I see my kids staring out of the window. The longing in their eyes hurts. I look away
What do I hear?
You must be joking.
Why don’t you ask what I see? I can tell you what I see. I see a line of people outside the grocery store stretching down the block. There’s a light drizzle. People’s brows are pulled down, their collars pulled up. No one is smiling.
I see my kids riding down one half of the block, the neighbor’s kids riding down the other half. As if there’s an invisible border between two countries that suddenly sprung up on the sidewalk, they stop as they meet in the middle and immediately turn around.
I see two older teens in white shirts and black pants. The first is behind a table at one end of a driveway. He’s standing and gesturing in a manner that connects him to thousands of men over hundreds of years who have raised their voices and moved their hands in that same way. The other one has his back to me, seated behind a shtender at the other end of the driveway. They both have gemaras in front of them. I smile.
I see the shul down the block, where my husband and kids daven. The lights have been off for an awfully long time. It looks lonely. It must be lonely.
I am lonely.
I see masks and gloves, guarding the faces of those who pass, strolling, jogging, walking dogs. Other masks discarded in the street, the new litter of New York City.
I see my kids staring out of the window. The longing in their eyes hurts. I look away.
I see a street minyan one morning as I wander down a random block. There are men in front of their doors, on porches, at windows. The chazzan is bellowing the words that have suddenly become more precious. I watch for a moment as they attempt to heed the law of the land and the law of their Creator, huddled under talleisim in the early chill of the morning. I turn back so as not to disturb them, my eyes suddenly wet. My heart feels full.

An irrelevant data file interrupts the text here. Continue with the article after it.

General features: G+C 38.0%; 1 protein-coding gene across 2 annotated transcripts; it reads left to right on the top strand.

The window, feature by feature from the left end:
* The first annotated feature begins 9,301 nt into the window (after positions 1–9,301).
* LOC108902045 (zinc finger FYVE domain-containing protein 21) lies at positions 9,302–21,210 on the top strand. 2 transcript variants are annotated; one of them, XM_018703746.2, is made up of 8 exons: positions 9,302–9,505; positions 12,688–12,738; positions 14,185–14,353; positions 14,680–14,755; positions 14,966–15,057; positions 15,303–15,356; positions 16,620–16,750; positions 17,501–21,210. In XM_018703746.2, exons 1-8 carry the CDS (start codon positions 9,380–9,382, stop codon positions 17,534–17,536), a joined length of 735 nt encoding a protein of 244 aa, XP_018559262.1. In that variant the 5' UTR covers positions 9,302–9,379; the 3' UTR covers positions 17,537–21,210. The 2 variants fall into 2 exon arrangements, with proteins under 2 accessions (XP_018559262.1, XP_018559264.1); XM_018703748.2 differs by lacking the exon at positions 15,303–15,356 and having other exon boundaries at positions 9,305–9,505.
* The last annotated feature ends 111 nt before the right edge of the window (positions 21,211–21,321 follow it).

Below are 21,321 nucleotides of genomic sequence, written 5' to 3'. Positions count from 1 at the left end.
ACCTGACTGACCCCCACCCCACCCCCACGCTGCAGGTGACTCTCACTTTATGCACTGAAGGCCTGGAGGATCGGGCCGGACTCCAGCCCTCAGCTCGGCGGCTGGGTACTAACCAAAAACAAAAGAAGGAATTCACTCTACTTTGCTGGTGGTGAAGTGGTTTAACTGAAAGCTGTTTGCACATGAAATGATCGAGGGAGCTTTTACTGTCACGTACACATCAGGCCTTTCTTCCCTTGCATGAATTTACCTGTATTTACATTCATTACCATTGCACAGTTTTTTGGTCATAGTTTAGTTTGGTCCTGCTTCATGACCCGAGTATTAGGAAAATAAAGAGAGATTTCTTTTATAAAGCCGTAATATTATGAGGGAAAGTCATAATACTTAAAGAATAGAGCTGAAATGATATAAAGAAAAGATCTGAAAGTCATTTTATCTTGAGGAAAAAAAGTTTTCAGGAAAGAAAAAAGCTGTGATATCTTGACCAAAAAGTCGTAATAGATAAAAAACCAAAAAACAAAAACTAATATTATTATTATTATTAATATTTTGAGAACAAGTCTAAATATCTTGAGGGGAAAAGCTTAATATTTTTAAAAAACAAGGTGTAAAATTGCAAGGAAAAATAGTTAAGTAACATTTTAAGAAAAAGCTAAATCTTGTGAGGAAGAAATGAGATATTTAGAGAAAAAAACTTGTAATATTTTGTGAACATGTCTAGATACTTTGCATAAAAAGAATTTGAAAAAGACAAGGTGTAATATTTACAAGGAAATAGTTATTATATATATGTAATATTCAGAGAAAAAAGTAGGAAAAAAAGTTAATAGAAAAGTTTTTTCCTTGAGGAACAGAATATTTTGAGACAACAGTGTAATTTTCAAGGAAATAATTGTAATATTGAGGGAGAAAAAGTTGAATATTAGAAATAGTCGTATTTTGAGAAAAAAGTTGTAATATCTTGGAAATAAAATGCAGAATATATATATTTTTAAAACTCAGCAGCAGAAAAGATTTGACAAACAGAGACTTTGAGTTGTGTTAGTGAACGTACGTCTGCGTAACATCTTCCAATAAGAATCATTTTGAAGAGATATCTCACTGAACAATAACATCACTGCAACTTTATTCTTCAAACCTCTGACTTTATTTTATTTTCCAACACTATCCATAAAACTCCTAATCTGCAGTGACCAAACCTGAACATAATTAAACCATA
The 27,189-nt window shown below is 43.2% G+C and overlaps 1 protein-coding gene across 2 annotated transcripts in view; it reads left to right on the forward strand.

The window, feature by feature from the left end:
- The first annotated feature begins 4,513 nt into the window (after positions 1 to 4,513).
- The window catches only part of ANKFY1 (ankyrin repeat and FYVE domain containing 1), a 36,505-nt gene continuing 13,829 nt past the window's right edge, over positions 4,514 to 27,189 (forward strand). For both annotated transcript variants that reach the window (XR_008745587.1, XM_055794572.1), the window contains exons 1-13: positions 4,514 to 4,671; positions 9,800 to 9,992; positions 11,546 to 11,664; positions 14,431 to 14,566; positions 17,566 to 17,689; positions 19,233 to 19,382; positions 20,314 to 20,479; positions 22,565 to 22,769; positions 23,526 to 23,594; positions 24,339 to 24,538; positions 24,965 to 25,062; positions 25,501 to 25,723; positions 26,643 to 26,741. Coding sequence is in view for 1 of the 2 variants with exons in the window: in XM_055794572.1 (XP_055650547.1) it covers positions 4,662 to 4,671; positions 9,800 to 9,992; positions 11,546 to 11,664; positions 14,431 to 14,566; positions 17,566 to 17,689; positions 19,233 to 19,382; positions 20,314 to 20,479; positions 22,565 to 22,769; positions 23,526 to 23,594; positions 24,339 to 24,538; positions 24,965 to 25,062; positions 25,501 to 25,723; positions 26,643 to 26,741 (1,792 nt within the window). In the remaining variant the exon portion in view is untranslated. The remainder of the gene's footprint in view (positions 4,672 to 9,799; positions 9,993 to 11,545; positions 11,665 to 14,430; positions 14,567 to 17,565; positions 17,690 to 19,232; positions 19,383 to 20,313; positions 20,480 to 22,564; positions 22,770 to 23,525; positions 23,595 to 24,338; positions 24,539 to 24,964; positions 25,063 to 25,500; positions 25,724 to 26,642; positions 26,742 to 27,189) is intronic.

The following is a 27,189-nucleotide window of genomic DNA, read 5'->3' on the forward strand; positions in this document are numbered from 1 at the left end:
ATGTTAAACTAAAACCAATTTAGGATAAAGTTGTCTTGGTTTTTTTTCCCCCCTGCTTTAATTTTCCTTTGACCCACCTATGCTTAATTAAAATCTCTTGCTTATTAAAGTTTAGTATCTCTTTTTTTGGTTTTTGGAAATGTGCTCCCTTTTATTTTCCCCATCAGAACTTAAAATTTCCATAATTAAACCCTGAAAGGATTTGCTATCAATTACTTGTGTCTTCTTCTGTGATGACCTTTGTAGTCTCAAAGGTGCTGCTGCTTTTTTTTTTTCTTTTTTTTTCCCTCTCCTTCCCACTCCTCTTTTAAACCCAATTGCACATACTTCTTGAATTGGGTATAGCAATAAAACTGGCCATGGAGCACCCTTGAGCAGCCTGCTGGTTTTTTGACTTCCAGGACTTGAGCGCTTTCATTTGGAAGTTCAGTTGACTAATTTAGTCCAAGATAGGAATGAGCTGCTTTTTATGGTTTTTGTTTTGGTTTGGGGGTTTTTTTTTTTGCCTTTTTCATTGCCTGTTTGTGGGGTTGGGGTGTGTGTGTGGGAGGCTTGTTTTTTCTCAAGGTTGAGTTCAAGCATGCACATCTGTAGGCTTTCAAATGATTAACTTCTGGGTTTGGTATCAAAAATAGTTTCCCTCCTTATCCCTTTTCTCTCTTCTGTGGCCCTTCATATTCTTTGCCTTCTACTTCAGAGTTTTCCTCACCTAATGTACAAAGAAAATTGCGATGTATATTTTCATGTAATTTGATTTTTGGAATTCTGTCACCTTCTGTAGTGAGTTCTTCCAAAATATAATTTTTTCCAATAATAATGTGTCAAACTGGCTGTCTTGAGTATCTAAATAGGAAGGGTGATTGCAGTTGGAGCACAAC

I see Zoom. At least it’s you. But it’s not really.
After not having been together since the middle of the winter, I see my parents. They drive up and park. The kids sit carefully on the steps. They stand carefully at the curb. Huge smiles. Group wave. We talk a little. We do not invite them inside. We do not offer them dinner. We do not jump on them with hugs and kisses and take their hands and pull them with excitement to show them all the million and one things grandparents absolutely must see. More waving. They climb back into the car. We watch them drive away.
I hear, too. I’m not deaf.
Listen up? I’m listening. I promise.
What exactly am I supposed to be hearing?
Once, multitudes of people spread out in the desert, bent before their leader. Moshe stood before them, the rarified human who connected them with their Leader. Moshe spoke. They heard. It was that simple. Or maybe it wasn’t that simple. At least the message was there for the taking.
Then there’s little me, in a gigantic universe being stricken and rocked and turned on its side. People lose jobs, stocks plummet, hospitals are witnessing unthinkable scenes, the list of Tehillim names is too long to read. So many people sick. Some no longer with us.
What is it, Hashem, You want me to hear?
You are taking control of the reins the world thought was theirs and leading us to some goal knowable only to You. You are moving pieces on a cosmic chess board to a Divine checkmate.
Shema doesn’t mean to hear. It means to listen, to understand. I get it. I know.
Amidst the chaos and confusion, the sickness and pain, there’s so much I don’t know. I don’t know how my kids will gain back the lost ground in their learning. I don’t know if there will be camp. I don’t know if there will be school in the fall. I don’t know how we’ll manage financially. I don’t know if there will be another wave, or wavelets, I don’t even know the difference between the two. I don’t know if we’ll all somehow become immune and COVID-19 will end. Tomorrow. Please.
Shema. If I listen closely, the quiet murmur under the cacophony is audible. It’s Your world. It’s Your call. You — with Your infinite might, Your infinite care, Your infinite knowledge — You know. And that is enough.
Maybe I can raise my hand and hold on to You tighter, close my eyes in submission before Your power and never-ending love, and follow as You beckon me forward.
(Originally featured in Family First, Issue 695)
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